Reutter was finally told that, while there were possible treatments that might help her get to the Sochi Olympics, she was facing a lifetime of health problems, including the prospect of never being able to have a normal pregnancy.

She decided to walk away.

''I like where I was as an athlete. I had accomplished some great goals. I was happy to spend more time with my family,'' says Reutter, a native of Champaign, Illinois. ''At the time, it was the right thing to do.''

Not that the pain went away.

''I couldn't sleep, sit, walk or stand how I wanted,'' Reutter says. ''I couldn't exercise really at all, maybe once a week. On the bad days, I was lucky if I could get out for a walk. It was intense.''

Looking to get some relief, she began seeing a Milwaukee chiropractor, Dr. Joe Scovell, who runs a clinic in the Milwaukee area where Reutter was coaching. He had treated many of her athletes, so she decided to give it a try. At that point, she had been in chronic pain for going on six years. What did she have to lose?

Scovell's treatment plan didn't focus so much on traditional chiropractic techniques, but more of a change in her nutrition and supplements. The pain got worse at first, but a few months later came the sudden breakthrough. There have been some setbacks since then, but soon the good days began to outnumber the bad ones. She worked weightlifting and yoga into her routine. She began walking every day, measuring her progress with a Fitbit that was a gift from her mom.

''The longer I went without pain, the more encouraged I was,'' Reutter says.

Now, life is full of hope again. Reutter is close to finishing her college degree - ''after only 10 years,'' she jokes - and is engaged for former professional hockey player Mark Adamek. They plan to get married sometime next spring.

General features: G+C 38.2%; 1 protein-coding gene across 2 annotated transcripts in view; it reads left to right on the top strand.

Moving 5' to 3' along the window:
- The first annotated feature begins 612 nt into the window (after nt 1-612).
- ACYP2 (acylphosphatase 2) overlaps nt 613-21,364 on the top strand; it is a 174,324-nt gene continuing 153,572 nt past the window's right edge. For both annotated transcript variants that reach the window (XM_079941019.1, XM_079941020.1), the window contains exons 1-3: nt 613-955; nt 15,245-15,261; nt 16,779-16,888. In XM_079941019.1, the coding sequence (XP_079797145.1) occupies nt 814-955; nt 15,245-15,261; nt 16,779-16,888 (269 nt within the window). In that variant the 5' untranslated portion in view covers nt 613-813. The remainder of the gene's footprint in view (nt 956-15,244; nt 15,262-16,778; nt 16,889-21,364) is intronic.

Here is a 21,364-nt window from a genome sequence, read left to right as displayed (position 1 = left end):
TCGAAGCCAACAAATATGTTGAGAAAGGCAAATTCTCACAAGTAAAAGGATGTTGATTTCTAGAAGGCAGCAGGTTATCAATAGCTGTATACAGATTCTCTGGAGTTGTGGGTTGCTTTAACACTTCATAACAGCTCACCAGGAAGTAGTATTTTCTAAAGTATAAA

The U.S. speedskating program is thrilled to have Reutter back in the mix. After a dismal showing at the Sochi Olympics, when the long track team didn't come close to winning a medal and the short trackers managed only a single relay silver, the Americans are in rebuilding mode with Pyeongchang just 16 months away.

''It's great to see her back on the ice again,'' says Alex Izykowski, head coach of the women's short track team. ''She's got that killer instinct that's hard to teach, that racing mentality.''

While Reutter is not where she needs to be physically, and her body at 28 certainly doesn't recover like it did when she was younger, Izykowski has no doubt that Reutter will be a strong contender for a spot on the 2018 Olympic team.

''If she puts her mind to it and stays positive, she can get there,'' he says.

But Reutter is quick to point out that returning to the Olympics is not really the reason she came back.

It goes deeper than that.

''Even to this day, I don't feel totally comfortable saying (Olympics) out loud,'' she says. ''I really just wanted to wake up with the same fire and passion I had when I was skating before. ... Every day, I want to wake up, open my eyes and say, `Yes! I get to do this today!' That's so uncommon for most people when they go to work. I wanted that feeling back.''